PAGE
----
, bogy, bogie
   In modern folklore studies, the term 'bogey' or 'bogeyman' is applied to any figure deliberately used to frighten others, almost always children, to control their behaviour.
   Formerly, the related words bogey, *bogle, *boggart, *bugbear, and their variants were common in rural speech all over England. They were all scarey creatures, whose exact nature was not defined; most collectors (and some informants) classified them as fairies, but there are instances where ghosts and localized minor demons are referred to by the same terms. Examples will be found in most regional collections. Descriptions of their appearance and behaviour differ from one tale to the next, though shape-changing is a standard feature (see *brag, *guytrash). It is not always possible to deduce from the accounts whether they were seriously feared, or whether some informants treated the topic as a joke. Certainly some were famous enough locally to be given individual names and become the subject of humorous anecdotes (Henderson, 1866: 233-9; Harland and Wilkinson, 1867: 49-55).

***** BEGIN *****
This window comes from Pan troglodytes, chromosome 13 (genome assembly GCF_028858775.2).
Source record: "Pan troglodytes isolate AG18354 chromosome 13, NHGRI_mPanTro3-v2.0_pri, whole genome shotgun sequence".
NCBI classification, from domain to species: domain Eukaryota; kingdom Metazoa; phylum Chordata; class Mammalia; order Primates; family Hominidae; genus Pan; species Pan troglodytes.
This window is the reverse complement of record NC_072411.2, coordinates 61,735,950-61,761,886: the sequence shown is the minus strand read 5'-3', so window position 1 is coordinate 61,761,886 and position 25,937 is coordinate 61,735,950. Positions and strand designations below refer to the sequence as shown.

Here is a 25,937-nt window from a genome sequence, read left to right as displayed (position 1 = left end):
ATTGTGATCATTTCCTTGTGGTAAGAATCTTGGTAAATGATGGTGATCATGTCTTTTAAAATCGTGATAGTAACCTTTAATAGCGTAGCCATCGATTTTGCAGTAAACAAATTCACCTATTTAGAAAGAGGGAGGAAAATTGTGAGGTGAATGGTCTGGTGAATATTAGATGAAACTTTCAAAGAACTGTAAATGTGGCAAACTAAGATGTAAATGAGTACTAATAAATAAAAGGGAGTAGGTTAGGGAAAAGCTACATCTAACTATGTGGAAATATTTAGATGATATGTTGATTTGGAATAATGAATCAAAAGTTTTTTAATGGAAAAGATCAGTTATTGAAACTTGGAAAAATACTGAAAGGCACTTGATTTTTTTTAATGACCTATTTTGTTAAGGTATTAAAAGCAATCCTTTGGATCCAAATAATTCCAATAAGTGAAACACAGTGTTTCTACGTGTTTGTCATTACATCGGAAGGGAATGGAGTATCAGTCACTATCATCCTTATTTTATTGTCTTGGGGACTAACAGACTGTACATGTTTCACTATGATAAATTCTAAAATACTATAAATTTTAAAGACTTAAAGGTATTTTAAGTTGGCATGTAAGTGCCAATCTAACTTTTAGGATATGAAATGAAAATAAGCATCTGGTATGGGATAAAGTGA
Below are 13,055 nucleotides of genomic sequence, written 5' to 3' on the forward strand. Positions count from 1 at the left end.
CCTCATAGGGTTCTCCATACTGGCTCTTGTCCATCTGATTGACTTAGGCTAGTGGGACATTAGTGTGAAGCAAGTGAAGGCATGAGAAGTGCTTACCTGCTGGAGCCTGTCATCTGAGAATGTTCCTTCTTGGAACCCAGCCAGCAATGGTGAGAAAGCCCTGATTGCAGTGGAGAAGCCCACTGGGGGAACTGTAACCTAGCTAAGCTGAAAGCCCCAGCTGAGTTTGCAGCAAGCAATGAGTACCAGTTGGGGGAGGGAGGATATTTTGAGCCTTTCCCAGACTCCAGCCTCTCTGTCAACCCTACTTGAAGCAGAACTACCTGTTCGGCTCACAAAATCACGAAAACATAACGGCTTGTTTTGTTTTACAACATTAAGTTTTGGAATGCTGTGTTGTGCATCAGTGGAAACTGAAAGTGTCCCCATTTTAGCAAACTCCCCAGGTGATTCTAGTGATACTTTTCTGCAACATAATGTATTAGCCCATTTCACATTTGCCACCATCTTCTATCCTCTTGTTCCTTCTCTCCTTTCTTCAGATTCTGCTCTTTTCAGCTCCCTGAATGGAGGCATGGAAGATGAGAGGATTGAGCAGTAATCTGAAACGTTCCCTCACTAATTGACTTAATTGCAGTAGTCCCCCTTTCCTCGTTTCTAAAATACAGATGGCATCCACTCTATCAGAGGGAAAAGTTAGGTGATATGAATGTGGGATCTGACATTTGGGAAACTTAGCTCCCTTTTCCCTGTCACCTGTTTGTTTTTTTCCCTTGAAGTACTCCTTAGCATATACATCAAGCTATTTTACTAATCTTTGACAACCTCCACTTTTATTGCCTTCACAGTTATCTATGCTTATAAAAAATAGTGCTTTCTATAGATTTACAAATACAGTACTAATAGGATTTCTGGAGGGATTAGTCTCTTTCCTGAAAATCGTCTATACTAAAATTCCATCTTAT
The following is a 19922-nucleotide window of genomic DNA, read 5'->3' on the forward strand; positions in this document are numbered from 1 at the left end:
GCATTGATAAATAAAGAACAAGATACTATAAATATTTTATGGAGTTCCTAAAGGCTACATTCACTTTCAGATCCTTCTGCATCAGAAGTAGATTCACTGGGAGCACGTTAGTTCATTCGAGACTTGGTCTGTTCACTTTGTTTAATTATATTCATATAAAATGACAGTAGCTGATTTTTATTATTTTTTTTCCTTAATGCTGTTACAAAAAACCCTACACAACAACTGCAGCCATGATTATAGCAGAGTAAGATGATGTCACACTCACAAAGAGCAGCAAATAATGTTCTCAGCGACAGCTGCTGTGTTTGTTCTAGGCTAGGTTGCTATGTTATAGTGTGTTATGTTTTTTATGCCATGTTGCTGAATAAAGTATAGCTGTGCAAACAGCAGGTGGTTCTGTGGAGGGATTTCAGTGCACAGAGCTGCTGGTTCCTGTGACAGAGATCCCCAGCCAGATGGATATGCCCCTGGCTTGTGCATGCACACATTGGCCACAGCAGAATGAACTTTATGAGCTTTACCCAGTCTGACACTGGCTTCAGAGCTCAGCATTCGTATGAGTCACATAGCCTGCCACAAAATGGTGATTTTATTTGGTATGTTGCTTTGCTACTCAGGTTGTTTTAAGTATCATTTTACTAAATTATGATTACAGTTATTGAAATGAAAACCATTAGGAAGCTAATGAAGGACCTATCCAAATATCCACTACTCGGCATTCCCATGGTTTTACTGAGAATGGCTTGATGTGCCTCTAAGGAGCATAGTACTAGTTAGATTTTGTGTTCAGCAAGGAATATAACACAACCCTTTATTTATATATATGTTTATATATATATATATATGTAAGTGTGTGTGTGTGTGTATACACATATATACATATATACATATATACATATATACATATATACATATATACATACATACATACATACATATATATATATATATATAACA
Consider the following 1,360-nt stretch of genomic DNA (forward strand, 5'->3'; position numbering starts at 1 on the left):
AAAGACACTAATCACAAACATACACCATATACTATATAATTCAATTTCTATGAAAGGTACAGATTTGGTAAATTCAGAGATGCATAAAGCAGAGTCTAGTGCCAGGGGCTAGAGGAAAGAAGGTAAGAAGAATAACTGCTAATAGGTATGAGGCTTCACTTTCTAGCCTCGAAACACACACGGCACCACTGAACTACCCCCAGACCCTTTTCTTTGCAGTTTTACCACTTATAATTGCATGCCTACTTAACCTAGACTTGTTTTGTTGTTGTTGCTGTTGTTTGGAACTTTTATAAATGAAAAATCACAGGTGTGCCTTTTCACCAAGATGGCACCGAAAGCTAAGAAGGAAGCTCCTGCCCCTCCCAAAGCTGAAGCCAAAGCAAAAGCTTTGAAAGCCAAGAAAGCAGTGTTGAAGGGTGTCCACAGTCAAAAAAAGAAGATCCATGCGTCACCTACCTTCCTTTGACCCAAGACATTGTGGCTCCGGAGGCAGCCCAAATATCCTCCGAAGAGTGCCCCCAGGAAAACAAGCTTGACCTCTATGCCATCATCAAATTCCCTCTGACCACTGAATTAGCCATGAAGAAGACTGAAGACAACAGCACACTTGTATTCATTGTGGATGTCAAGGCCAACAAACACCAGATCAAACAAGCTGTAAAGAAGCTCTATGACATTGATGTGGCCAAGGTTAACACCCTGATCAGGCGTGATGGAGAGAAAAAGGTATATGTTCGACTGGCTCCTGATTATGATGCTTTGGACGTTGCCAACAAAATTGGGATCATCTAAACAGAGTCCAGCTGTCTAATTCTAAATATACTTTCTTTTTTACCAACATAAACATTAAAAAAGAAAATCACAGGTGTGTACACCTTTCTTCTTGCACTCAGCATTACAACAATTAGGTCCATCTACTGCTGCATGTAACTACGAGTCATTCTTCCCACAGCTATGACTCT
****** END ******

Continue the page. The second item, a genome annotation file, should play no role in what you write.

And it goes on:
Sometimes a bogey or boggart replaces the *Devil as the dupe of a deceptive agreeement or competition involving mowing crops; in such tales, naturally, the bogey is represented as extremely stupid. Versions from Northamptonshire and East Anglia are given in Briggs (1970-1: B. i. 26, 28-9, 140; 1976: 31-2).

A Dictionary of English folklore. . 2014.


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